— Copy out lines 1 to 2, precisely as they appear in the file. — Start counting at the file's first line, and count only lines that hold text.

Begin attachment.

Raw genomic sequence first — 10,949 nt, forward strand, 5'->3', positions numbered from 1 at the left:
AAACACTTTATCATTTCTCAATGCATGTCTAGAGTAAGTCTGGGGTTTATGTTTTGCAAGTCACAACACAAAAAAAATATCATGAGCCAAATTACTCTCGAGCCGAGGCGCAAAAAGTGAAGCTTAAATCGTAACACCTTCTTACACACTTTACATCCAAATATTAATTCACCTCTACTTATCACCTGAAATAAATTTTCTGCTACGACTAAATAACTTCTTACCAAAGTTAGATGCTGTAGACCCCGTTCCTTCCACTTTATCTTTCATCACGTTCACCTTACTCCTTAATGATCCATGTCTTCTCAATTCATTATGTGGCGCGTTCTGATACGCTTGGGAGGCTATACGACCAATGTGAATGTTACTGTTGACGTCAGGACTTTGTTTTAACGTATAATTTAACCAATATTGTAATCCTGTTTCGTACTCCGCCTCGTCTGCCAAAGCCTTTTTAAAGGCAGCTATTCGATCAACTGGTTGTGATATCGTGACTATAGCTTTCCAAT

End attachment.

Raw genomic sequence first — 10,949 nt, forward strand, 5'->3', positions numbered from 1 at the left:
AAACACTTTATCATTTCTCAATGCATGTCTAGAGTAAGTCTGGGGTTTATGTTTTGCAAGTCACAACACAAAAAAAATATCATGAGCCAAATTACTCTCGAGCCGAGGCGCAAAAAGTGAAGCTTAAATCGTAACACCTTCTTACACACTTTACATCCAAATATTAATTCACCTCTACTTATCACCTGAAATAAATTTTCTGCTACGACTAAATAACTTCTTACCAAAGTTAGATGCTGTAGACCCCGTTCCTTCCACTTTATCTTTCATCACGTTCACCTTACTCCTTAATGATCCATGTCTTCTCAATTCATTATGTGGCGCGTTCTGATACGCTTGGGAGGCTATACGACCAATGTGAATGTTACTGTTGACGTCAGGACTTTGTTTTAACGTATAATTTAACCAATATTGTAATCCTGTTTCGTACTCCGCCTCGTCTGCCAAAGCCTTTTTAAAGGCAGCTATTCGATCAACTGGTTGTGATATCGTGACTATAGCTTTCCAAT